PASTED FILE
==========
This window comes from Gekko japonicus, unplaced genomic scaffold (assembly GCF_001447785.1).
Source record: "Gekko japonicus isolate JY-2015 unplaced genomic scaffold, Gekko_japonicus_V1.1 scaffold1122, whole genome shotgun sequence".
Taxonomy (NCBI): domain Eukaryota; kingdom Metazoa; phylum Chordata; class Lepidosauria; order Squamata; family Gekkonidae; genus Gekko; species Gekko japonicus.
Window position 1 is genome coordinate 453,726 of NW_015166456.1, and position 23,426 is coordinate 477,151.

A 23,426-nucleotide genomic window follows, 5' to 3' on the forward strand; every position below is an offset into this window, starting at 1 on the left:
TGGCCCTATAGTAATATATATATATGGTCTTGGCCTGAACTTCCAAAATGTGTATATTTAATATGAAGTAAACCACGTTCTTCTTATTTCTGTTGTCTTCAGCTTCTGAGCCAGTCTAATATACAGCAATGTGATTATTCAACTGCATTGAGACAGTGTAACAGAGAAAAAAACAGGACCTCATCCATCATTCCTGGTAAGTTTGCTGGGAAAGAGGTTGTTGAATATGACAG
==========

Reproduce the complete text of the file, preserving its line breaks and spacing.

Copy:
This window comes from Gekko japonicus, unplaced genomic scaffold (assembly GCF_001447785.1).
Source record: "Gekko japonicus isolate JY-2015 unplaced genomic scaffold, Gekko_japonicus_V1.1 scaffold1122, whole genome shotgun sequence".
Taxonomy (NCBI): domain Eukaryota; kingdom Metazoa; phylum Chordata; class Lepidosauria; order Squamata; family Gekkonidae; genus Gekko; species Gekko japonicus.
Window position 1 is genome coordinate 453,726 of NW_015166456.1, and position 23,426 is coordinate 477,151.

A 23,426-nucleotide genomic window follows, 5' to 3' on the forward strand; every position below is an offset into this window, starting at 1 on the left:
TGGCCCTATAGTAATATATATATATGGTCTTGGCCTGAACTTCCAAAATGTGTATATTTAATATGAAGTAAACCACGTTCTTCTTATTTCTGTTGTCTTCAGCTTCTGAGCCAGTCTAATATACAGCAATGTGATTATTCAACTGCATTGAGACAGTGTAACAGAGAAAAAAACAGGACCTCATCCATCATTCCTGGTAAGTTTGCTGGGAAAGAGGTTGTTGAATATGACAG